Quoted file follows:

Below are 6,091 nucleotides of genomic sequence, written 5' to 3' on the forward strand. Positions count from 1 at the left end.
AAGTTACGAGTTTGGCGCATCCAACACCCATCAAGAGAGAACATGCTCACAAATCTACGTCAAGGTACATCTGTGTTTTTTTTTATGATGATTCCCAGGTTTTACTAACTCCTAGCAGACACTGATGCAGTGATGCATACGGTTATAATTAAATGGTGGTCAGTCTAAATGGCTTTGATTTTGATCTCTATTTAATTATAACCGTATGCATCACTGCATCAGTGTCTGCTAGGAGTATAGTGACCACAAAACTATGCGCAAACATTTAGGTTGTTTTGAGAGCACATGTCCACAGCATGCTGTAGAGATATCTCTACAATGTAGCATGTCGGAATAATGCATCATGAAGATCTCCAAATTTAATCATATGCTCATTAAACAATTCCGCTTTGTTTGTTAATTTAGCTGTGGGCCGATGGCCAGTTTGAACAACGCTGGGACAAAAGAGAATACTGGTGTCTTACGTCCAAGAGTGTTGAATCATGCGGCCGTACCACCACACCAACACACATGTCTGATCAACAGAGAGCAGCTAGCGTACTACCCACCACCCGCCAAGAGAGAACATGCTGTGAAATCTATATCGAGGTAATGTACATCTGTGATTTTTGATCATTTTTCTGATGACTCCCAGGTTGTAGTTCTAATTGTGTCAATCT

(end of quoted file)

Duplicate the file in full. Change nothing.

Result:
Below are 6,091 nucleotides of genomic sequence, written 5' to 3' on the forward strand. Positions count from 1 at the left end.
AAGTTACGAGTTTGGCGCATCCAACACCCATCAAGAGAGAACATGCTCACAAATCTACGTCAAGGTACATCTGTGTTTTTTTTTATGATGATTCCCAGGTTTTACTAACTCCTAGCAGACACTGATGCAGTGATGCATACGGTTATAATTAAATGGTGGTCAGTCTAAATGGCTTTGATTTTGATCTCTATTTAATTATAACCGTATGCATCACTGCATCAGTGTCTGCTAGGAGTATAGTGACCACAAAACTATGCGCAAACATTTAGGTTGTTTTGAGAGCACATGTCCACAGCATGCTGTAGAGATATCTCTACAATGTAGCATGTCGGAATAATGCATCATGAAGATCTCCAAATTTAATCATATGCTCATTAAACAATTCCGCTTTGTTTGTTAATTTAGCTGTGGGCCGATGGCCAGTTTGAACAACGCTGGGACAAAAGAGAATACTGGTGTCTTACGTCCAAGAGTGTTGAATCATGCGGCCGTACCACCACACCAACACACATGTCTGATCAACAGAGAGCAGCTAGCGTACTACCCACCACCCGCCAAGAGAGAACATGCTGTGAAATCTATATCGAGGTAATGTACATCTGTGATTTTTGATCATTTTTCTGATGACTCCCAGGTTGTAGTTCTAATTGTGTCAATCT